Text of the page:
Fall Out Boy prep Apple iPhone social network app

Way back we warned that you should expect a wave of iPhone applications from musicians promoting new albums, now Fall Out Boy has joined Snow Patrol, Pink, David Cook and the Nine Inch Nails in making a music-focused pitch at fans using the Apple device.

Fall Out Boy will introduce its own iPhone application before the December 16 release of new album “Folie a Deux”, Billboard helpfully notes.

The application will look a little like the band’s website, but acts like an interactive CD booklet containing track listings, photos and lyrics from all the band’s releases, iTunes song purchase links and the capacity to receive software updates to provide other new features to the software.

The report informs that these features will eventually include a mobile social network that integrates with the band’s own online community, micro-blogging tools (think Twitter), a photo gallery and social networking features to help Fall Out Boy fans find and hook up with other fans…

Did you read our thoughts on music-focused mobile social networks yesterday? This sort of thing really is just the beginning…

Sony Music Entertainment VP of mobile marketing told Billboard these application developments aren’t just about the iPhone, but stressed that the Apple device is offering the label the chance to “test out what people like”.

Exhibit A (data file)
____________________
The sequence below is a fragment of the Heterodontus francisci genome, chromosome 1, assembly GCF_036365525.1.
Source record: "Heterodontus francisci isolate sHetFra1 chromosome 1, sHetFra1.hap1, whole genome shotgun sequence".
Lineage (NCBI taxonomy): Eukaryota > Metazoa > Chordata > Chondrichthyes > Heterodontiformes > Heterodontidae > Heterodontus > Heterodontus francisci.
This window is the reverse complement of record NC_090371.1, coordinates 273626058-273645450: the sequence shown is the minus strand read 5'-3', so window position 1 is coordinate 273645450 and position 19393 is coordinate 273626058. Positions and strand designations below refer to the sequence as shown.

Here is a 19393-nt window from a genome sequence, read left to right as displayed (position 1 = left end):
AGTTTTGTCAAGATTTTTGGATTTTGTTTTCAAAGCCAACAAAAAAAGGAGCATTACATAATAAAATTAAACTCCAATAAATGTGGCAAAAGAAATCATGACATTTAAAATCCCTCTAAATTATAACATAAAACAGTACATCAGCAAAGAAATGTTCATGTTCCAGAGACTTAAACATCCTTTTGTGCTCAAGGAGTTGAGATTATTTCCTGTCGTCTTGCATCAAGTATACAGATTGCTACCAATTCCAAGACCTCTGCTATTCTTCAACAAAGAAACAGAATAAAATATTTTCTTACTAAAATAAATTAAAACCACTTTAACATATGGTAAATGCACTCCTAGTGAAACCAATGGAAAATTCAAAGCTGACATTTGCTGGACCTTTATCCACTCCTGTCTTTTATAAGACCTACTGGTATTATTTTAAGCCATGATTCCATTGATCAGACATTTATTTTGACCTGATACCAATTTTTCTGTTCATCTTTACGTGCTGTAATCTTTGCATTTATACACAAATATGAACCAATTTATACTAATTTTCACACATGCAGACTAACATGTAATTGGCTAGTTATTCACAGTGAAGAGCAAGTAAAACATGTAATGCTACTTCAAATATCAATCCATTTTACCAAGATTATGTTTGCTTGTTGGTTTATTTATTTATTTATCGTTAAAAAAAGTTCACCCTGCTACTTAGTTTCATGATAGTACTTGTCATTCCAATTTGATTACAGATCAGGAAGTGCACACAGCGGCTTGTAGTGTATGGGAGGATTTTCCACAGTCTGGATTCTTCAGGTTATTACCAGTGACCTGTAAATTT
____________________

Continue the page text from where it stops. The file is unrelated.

His next comments are pretty interesting too – reflecting, as they do, some of what we keep banging on about, Sony’s iPhone experiments are also designed to test if, “there is a long-term play toward packaging not just our music but also our artist’s properties and website assets in this new fashion so it’s easier for fans to interact with on all mobile devices.”

One more thing: cited throughout so many reports concerning innovative ideas for music marketing in the new media economy are problems with licensing content. Operators of innovative online services even confess to facing problems figuring out who they should pay for usage, and who they could deal with, complaining the music industry to be one in which they’ve come across more lawyers than they have in any other.

The solution to licensing problems like these may be found in exploring ways to sell music within new generation products, free of some of the restrictive licensing practices that govern use of music within different formats.

Are iPhone – and by extension – mobile social networking technologies and innovative fan-focused music marketing experiments such as these described here to be part of a new future for music retail?

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